In fact, General Milley said our credibility had been “damaged.” At last week’s hearing, our experts confirmed that President Biden’s botched withdrawal has caused our allies to question our ability to stick to our strategies and policies.
Six – We learned that our military leaders would not call President Biden’s evacuation operation an “extraordinary success” like he did. General Milley called it a “strategic failure.”
Now, I want to be clear — this wasn’t a failure on the part of our troops. Our troops served admirably. They rescued 120,000 people, and they did what they were told to do.
Their Commander-in-Chief led them astray. As Dr. Vali Nasr told the committee last Thursday, the endgame in Afghanistan was not our “finest moment.” That’s an understatement.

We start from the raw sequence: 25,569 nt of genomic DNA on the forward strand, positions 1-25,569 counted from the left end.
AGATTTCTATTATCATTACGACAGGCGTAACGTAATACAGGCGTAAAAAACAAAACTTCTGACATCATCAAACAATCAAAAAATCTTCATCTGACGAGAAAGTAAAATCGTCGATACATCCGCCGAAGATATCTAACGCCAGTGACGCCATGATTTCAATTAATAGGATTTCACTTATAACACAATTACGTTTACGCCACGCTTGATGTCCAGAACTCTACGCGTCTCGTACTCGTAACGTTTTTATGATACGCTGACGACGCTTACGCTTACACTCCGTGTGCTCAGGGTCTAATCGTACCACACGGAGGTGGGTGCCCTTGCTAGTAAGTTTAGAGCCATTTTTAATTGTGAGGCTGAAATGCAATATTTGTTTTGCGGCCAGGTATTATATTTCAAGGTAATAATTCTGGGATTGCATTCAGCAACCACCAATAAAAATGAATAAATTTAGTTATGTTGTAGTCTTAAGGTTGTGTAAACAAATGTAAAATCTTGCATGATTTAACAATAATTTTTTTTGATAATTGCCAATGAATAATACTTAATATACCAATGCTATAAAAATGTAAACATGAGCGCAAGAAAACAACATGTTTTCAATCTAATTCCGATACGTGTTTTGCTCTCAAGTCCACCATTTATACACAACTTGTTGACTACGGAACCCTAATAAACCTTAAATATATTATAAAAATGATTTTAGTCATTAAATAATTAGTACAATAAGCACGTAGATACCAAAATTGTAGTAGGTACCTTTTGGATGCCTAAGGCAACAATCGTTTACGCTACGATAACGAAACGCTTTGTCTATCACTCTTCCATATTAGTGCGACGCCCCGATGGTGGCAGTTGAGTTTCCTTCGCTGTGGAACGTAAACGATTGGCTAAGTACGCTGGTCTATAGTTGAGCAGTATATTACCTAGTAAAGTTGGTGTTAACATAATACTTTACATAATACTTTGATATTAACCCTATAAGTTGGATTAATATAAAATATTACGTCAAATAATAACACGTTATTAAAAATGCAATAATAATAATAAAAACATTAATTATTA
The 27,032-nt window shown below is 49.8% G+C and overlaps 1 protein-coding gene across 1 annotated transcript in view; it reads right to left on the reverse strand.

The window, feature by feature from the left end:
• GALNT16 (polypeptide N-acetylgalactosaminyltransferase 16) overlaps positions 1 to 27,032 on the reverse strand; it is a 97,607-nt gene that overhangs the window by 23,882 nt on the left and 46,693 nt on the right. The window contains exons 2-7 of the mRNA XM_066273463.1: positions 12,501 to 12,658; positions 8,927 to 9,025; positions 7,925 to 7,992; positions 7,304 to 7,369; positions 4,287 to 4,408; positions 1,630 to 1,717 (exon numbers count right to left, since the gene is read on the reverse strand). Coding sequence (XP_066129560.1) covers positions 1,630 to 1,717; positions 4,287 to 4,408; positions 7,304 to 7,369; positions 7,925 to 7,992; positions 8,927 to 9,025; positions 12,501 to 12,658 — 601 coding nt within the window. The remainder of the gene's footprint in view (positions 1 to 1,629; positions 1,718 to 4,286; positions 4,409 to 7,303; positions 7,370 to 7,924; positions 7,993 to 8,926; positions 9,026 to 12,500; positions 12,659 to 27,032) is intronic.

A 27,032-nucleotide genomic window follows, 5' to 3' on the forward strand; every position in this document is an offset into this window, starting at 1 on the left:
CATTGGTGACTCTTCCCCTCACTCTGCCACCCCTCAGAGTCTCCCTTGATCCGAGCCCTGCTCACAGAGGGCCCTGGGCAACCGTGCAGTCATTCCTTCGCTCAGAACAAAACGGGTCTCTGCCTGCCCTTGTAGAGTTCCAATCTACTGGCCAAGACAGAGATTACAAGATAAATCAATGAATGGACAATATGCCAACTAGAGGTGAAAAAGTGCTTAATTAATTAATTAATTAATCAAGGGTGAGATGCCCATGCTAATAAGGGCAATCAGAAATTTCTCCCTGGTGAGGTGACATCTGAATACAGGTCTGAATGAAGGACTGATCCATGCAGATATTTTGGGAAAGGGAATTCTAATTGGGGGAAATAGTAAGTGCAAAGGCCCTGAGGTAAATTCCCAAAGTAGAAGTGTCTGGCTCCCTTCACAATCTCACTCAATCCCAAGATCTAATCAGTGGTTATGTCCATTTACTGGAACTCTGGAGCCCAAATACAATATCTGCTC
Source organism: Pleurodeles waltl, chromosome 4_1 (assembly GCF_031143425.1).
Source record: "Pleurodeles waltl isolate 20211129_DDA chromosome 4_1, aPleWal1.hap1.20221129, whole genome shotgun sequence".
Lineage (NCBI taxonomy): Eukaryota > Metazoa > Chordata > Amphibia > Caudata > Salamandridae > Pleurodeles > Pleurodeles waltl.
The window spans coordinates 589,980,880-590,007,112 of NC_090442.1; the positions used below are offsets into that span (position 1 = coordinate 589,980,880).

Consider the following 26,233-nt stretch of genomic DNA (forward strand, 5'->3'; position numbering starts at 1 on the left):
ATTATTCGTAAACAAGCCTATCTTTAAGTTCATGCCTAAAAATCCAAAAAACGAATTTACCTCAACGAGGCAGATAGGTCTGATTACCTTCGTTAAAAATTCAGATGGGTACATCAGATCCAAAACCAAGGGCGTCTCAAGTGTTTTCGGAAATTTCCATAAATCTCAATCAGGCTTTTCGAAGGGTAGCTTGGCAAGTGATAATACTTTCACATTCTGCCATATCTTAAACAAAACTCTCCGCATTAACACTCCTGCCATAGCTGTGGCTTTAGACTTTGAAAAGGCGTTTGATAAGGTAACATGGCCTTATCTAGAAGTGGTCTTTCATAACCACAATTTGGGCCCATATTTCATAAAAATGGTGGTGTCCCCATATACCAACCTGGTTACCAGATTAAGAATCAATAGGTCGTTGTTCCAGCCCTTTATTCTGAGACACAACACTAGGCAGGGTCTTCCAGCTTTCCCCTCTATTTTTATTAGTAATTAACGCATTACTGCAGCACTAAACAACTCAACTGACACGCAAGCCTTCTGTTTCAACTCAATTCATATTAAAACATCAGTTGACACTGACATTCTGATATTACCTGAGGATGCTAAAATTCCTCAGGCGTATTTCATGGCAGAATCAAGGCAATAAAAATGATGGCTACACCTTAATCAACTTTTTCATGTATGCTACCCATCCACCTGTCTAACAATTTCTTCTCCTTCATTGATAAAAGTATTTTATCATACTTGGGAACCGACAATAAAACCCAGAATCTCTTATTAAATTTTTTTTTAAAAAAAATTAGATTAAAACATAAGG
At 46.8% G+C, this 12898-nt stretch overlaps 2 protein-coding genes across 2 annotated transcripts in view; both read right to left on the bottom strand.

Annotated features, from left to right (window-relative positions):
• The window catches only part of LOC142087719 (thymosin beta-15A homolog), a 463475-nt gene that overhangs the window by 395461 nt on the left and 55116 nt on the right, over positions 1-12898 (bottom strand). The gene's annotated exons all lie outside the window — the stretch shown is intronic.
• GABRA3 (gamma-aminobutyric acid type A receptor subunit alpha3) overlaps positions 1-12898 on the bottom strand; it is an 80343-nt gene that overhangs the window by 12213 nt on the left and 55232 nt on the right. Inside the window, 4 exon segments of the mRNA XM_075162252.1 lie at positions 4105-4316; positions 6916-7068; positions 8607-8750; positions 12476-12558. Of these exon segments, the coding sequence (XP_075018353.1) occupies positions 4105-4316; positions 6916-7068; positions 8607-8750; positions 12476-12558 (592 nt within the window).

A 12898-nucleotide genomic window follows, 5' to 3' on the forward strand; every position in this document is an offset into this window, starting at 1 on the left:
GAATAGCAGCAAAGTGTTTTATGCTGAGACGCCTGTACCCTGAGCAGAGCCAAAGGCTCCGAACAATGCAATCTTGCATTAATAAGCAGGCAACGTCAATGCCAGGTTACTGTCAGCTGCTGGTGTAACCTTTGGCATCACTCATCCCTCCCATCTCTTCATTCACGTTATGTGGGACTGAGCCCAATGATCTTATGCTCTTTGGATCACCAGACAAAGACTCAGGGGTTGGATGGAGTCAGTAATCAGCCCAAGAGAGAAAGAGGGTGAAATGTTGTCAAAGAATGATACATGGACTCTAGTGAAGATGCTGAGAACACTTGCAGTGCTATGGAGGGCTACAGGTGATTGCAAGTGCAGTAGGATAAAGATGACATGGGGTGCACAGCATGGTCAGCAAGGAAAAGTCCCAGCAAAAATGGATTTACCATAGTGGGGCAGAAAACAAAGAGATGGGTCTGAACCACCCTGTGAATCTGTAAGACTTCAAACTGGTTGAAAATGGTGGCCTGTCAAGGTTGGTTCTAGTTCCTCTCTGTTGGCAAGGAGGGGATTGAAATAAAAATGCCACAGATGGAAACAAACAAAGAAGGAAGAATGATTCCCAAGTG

Seven – We learned that President Biden simply ignored a conditions-based approach. General Milley told us that the Doha agreement had seven strict conditions for the Taliban. They only followed one of them. That’s it.
President Biden could have easily said, “The Taliban has not met our conditions. We’re going to stay in Afghanistan and ensure no terrorists are able to hit us.” That’s what his military advisers recommended. But he didn’t do that.
The fact is, President Biden ignored the conditions on the ground and instead decided to accept a significant amount of strategic risk. That means the United States is less safe today, and our credibility for the future is shot through. That’s what his decision means.
We lost credibility because we left Americans and our Afghan allies behind. No one will believe what America says after this.